The show, said the L.A. Times, drew “possibly one of the highest-wattage front rows in New York Fashion Week history.” The New York Times said it “certainly had the front row of the year.” Glamour said, “It was like, seriously packed.”
On a Thursday night in February, Jay Z, Beyoncé, Rihanna, Sean (“Puff Daddy”) Combs, Vogue editor Anna Wintour—“and no fewer than six Kardashians,” by the New York Post’s count—squeezed elbow to elbow into a SoHo event space to see Kanye West debut his “Kanye West x Adidas Originals Yeezy Season 1” collection. (Justin Bieber was there too, but apparently couldn’t get a seat in front.) As a lone trumpet solemnly blared, 45 models marched out in a mélange of blousy sweatshirts, bomber jackets, and flesh-toned bodysuits. The buzz wasn’t about the clothes, though. Hardly. It was about the sneakers.
The rapper followed his models on the catwalk sporting a pair: gray suede high-tops that fell somewhere on the fashion spectrum between mukluks and moon boots. These were the new Yeezy Boost, rumors (and sightings) of which had swirled around the web for months.
That night, not far from Madison Square Garden, West switched effortlessly from fashion designer to megawatt rap star, kicking off the NBA’s All-Star Weekend—the world’s most high-profile sneaker showcase—with a free concert, co-hosted by last season’s league MVP, Kevin Durant. West praised Adidas from the stage and told the crowd to shun archcompetitor Nike: “We ain’t wearing that other company no more, right?” The very next night he was busting onstage at a Drake concert, handing the fellow superstar his signature sneaks. (Drake set them atop a speaker, where they remained for the rest of the set.) The next morning West was delivering pairs of the shoes to surprised fans at an Adidas store in SoHo.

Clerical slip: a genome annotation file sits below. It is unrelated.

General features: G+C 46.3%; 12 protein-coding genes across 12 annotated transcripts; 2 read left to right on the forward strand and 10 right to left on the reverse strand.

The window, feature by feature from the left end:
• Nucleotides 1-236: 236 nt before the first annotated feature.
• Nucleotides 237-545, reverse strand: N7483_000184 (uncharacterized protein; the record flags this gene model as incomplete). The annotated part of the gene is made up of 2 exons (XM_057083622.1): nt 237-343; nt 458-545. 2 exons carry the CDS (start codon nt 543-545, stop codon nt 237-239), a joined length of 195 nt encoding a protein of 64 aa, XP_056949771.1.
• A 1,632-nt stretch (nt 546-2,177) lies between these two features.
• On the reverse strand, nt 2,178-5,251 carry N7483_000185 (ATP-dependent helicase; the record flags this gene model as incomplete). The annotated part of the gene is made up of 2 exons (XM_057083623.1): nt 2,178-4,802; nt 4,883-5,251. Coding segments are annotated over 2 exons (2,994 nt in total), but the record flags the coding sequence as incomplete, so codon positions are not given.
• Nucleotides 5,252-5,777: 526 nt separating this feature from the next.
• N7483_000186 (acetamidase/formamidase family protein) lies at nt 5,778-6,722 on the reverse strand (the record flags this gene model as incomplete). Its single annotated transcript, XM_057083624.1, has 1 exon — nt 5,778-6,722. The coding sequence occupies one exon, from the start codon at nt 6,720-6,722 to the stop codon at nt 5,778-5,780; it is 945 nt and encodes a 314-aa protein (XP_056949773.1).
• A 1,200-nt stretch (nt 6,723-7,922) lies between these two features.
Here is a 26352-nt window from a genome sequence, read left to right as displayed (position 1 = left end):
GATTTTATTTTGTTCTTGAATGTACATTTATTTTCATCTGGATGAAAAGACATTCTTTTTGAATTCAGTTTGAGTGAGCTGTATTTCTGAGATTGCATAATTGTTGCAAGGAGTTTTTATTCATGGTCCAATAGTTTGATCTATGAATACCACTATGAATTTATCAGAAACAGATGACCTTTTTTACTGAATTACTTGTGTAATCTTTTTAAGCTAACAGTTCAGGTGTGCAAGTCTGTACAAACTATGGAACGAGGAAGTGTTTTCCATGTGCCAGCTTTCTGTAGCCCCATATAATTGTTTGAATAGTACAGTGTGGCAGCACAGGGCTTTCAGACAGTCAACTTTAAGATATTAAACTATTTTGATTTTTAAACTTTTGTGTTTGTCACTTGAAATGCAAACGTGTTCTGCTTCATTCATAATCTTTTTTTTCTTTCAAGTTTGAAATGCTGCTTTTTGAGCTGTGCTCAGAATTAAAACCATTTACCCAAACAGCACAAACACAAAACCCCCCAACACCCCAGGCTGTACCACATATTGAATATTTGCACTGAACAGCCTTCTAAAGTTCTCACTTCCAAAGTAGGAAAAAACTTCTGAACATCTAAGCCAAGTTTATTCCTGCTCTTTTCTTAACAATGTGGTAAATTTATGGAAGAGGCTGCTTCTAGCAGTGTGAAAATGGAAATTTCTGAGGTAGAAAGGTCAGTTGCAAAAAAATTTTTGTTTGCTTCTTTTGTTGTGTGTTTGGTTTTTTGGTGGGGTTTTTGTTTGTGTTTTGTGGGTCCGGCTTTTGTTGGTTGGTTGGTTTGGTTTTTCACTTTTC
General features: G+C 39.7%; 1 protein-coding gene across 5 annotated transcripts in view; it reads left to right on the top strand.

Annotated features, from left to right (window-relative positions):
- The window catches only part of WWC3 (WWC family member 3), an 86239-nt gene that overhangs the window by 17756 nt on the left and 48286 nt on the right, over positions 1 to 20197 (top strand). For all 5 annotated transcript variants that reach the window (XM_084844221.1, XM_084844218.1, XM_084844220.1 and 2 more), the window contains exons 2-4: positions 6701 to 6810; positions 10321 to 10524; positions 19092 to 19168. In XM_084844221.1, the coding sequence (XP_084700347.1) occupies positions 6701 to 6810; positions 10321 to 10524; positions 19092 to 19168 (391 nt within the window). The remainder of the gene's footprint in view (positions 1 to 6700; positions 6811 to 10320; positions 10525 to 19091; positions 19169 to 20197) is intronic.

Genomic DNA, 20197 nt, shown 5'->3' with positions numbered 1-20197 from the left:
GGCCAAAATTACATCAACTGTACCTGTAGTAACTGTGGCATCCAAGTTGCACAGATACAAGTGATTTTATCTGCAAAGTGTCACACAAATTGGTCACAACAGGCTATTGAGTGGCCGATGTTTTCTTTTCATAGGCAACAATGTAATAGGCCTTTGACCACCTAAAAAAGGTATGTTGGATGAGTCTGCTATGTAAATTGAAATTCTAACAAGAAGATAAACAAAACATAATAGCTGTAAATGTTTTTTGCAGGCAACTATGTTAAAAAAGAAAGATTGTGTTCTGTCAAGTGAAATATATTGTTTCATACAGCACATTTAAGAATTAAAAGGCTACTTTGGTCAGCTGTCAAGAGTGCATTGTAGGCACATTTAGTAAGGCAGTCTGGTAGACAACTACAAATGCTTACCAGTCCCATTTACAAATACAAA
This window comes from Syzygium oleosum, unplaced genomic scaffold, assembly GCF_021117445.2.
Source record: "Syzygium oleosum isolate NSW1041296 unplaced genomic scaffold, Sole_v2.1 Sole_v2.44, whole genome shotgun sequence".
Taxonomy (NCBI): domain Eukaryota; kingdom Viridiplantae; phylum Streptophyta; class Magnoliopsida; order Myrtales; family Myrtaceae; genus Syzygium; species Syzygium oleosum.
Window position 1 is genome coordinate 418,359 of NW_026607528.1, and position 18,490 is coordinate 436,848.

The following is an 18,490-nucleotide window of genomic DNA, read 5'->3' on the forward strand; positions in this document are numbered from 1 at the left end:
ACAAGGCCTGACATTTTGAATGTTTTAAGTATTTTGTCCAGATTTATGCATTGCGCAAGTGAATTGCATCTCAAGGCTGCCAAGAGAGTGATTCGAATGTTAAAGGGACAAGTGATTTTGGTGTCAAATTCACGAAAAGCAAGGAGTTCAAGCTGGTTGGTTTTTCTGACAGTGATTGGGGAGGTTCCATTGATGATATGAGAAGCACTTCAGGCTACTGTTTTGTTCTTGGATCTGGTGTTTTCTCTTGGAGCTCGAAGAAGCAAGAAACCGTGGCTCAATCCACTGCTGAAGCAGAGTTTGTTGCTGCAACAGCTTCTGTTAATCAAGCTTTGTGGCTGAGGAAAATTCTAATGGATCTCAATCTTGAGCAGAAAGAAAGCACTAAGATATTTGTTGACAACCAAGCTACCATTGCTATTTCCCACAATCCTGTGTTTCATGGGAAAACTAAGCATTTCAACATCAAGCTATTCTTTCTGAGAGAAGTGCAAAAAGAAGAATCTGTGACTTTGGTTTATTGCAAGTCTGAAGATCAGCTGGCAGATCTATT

By Sunday’s end the “conversation” about Adidas and Yeezy Boost had lit up social media, with social analytics firm Networked Insights recording 141,077 related posts—20% more than the sum of posts about Nike (NKE), which had likewise set up a flotilla of big-dollar marketing events for the All-Star celebration. Sure enough, the Yeezy Boost was a bona fide hit with sneakerheads, bloggers, and urban fashionistas everywhere. When the shoe, priced at $350 a pair, finally went on sale online days later, the first run of 9,000 sold out within minutes. You can now find them on eBay selling for as much as $7,000.
“This was an Adidas weekend,” Herbert Hainer, the longtime CEO of the German sports apparel company, declares in a sprawling interview with Fortune at the company’s home base in Herzogenaurach. “It was all about Adidas.” Brand chief Eric Liedtke, an American who works at the headquarters in Germany, is more gushing (if less family-friendly): “We had no right beating Nike on that. But we’re getting our shit together, that’s why.”